is arizona a no-fault state?

Is Arizona a No-Fault State for Car Accidents?

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A car accident is a jarring experience. A crash can take a severe physical, emotional, and financial toll. The best way to move forward is to understand your situation and make educated fact-based decisions. So is Arizona a no-fault state for car accidents?

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What Is a No-Fault State?

In a no-fault state, responsibility for a car accident (fault) is not a primary factor in determining who pays for damage and injuries caused by a crash. In no-fault states, the insurance policy of each participant in the accident pays for their injuries damage and injuries.

While no-fault states do not consider fault a primary factor in deciding who will pay for damages, there are exceptions. For example, some no-fault states have provisions that make fault a relevant factor if a crash causes costly damage and injury. The laws of every state vary, so if you are in a no-fault state, make sure to familiarize yourself with any potential exception to no-fault rules.  

Is Arizona a No-Fault State (or Tort State) for Car Accidents?

No. Arizona is a comparative fault state, which means who is at fault is a relevant factor in determining who pays for damages that result from a car crash. Moreover, in comparative fault states, responsibility for an accident is non-binary: fault comes in degrees. If you are the hit in a car crash but still found 30% at fault, then when you are awarded damages they will be reduced by 30% to account for your fault.

Arizona is also a tort state, meaning people in Arizona can sue for damage and injury that results from a crash. This is true for any crash no matter how little damage it causes.

The statute of limitations for a car accident in Arizona is two years. Therefore, you must file a lawsuit within two years of the date of the accident.

Who Is Liable for a Car Accident in Arizona?

While the process for determining liability for a car accident in Arizona is on its face simple, in practice, it is far from it.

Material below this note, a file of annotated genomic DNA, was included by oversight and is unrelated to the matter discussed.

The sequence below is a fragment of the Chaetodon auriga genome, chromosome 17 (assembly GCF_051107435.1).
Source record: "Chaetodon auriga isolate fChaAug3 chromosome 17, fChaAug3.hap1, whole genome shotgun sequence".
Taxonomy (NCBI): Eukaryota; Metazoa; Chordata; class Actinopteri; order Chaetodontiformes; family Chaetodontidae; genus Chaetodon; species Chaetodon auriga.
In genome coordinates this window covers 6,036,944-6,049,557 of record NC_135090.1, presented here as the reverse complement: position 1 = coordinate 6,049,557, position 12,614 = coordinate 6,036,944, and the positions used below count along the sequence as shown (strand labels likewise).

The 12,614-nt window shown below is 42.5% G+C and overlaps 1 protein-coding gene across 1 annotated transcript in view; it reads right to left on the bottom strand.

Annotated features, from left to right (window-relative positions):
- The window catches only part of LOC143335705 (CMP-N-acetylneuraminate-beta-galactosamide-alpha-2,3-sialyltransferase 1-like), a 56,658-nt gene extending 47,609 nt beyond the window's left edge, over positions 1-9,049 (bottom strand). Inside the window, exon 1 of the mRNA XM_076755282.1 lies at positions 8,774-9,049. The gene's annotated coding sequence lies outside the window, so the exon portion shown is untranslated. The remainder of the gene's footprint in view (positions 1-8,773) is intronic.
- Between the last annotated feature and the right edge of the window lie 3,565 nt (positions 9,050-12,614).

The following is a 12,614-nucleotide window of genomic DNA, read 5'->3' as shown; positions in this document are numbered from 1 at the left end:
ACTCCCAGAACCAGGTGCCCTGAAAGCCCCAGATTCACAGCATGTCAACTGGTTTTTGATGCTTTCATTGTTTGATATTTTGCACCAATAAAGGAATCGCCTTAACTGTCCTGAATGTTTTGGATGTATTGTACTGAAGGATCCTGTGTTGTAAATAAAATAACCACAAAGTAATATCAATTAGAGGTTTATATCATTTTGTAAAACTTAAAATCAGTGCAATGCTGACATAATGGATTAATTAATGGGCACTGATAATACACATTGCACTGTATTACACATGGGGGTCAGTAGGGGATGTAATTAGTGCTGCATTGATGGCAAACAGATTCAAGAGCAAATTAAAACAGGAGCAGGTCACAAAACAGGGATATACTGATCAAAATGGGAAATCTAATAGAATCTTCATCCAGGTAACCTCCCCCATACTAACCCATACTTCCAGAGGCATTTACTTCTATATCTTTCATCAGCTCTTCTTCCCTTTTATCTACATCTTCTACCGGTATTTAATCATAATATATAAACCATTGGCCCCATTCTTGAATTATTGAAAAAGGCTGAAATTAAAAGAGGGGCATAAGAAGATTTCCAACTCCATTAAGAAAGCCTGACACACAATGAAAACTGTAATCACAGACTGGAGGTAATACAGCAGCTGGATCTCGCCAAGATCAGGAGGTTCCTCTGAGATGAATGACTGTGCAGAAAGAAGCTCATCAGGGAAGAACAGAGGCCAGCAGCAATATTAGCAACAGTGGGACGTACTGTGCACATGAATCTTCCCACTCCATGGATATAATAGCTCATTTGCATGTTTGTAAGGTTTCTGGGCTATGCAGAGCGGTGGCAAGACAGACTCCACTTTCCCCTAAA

In Arizona, two factors primarily determine fault.

  1. Negligence – A driver is guilty of negligence if they broke a law that resulted in a car crash. For example, running a stop sign.
  1. Breaching the standard of care – In Arizona, the standard of care is the reasonable person standard. Meaning, a court can determine someone at fault for an accident if they acted in a manner that they deem unreasonable.  

Determining liability for auto-accidents in Arizona is not tricky because of what established liability; instead, it is tricky because you can fault can be partially distributed. Even if you are in the right, it is possible that you will be found at fault to some degree.

Laws in Arizona Regarding Car Accidents

  • Liability insurance is required in Arizona.  
  • You can file a claim with the other driver’s insurance company directly.
  • If you get into a car accident with an uninsured driver, uninsured motorist insurance is the only way to guarantee compensation for damages.

Car accidents cause a great deal of stress. The best way to manage that stress is to take proper measures to protect yourself moving forward. Given that Arizona is a comparative fault state, liability is complicated. The difference between being found 10% and 20% liable for an accident can amount to thousands of dollars. If you are dealing with the aftermath of an Arizona car accident, your safest bet moving forward is to consult with an experienced personal injury attorney.